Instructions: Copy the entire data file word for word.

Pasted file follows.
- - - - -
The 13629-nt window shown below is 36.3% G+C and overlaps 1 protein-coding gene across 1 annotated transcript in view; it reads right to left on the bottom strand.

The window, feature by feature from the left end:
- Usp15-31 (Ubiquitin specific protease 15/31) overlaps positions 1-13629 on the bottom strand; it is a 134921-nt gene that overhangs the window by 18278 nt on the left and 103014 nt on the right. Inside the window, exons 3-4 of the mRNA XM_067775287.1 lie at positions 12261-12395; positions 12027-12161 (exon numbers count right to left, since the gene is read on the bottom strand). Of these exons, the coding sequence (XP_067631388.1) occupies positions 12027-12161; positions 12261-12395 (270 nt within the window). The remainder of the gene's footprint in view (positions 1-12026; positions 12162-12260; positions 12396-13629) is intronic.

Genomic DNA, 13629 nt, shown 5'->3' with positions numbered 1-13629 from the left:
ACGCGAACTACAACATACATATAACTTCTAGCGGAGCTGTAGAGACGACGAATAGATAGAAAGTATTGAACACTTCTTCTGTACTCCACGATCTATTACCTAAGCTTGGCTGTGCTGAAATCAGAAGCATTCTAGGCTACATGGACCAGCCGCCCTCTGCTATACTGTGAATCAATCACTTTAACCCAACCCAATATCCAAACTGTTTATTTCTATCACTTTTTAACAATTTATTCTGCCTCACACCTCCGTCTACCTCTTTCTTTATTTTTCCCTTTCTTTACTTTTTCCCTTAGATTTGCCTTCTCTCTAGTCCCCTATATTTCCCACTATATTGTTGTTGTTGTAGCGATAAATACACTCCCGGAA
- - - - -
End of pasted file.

The 13629-nt window shown below is 36.3% G+C and overlaps 1 protein-coding gene across 1 annotated transcript in view; it reads right to left on the bottom strand.

The window, feature by feature from the left end:
- Usp15-31 (Ubiquitin specific protease 15/31) overlaps positions 1-13629 on the bottom strand; it is a 134921-nt gene that overhangs the window by 18278 nt on the left and 103014 nt on the right. Inside the window, exons 3-4 of the mRNA XM_067775287.1 lie at positions 12261-12395; positions 12027-12161 (exon numbers count right to left, since the gene is read on the bottom strand). Of these exons, the coding sequence (XP_067631388.1) occupies positions 12027-12161; positions 12261-12395 (270 nt within the window). The remainder of the gene's footprint in view (positions 1-12026; positions 12162-12260; positions 12396-13629) is intronic.

Genomic DNA, 13629 nt, shown 5'->3' with positions numbered 1-13629 from the left:
ACGCGAACTACAACATACATATAACTTCTAGCGGAGCTGTAGAGACGACGAATAGATAGAAAGTATTGAACACTTCTTCTGTACTCCACGATCTATTACCTAAGCTTGGCTGTGCTGAAATCAGAAGCATTCTAGGCTACATGGACCAGCCGCCCTCTGCTATACTGTGAATCAATCACTTTAACCCAACCCAATATCCAAACTGTTTATTTCTATCACTTTTTAACAATTTATTCTGCCTCACACCTCCGTCTACCTCTTTCTTTATTTTTCCCTTTCTTTACTTTTTCCCTTAGATTTGCCTTCTCTCTAGTCCCCTATATTTCCCACTATATTGTTGTTGTTGTAGCGATAAATACACTCCCGGAA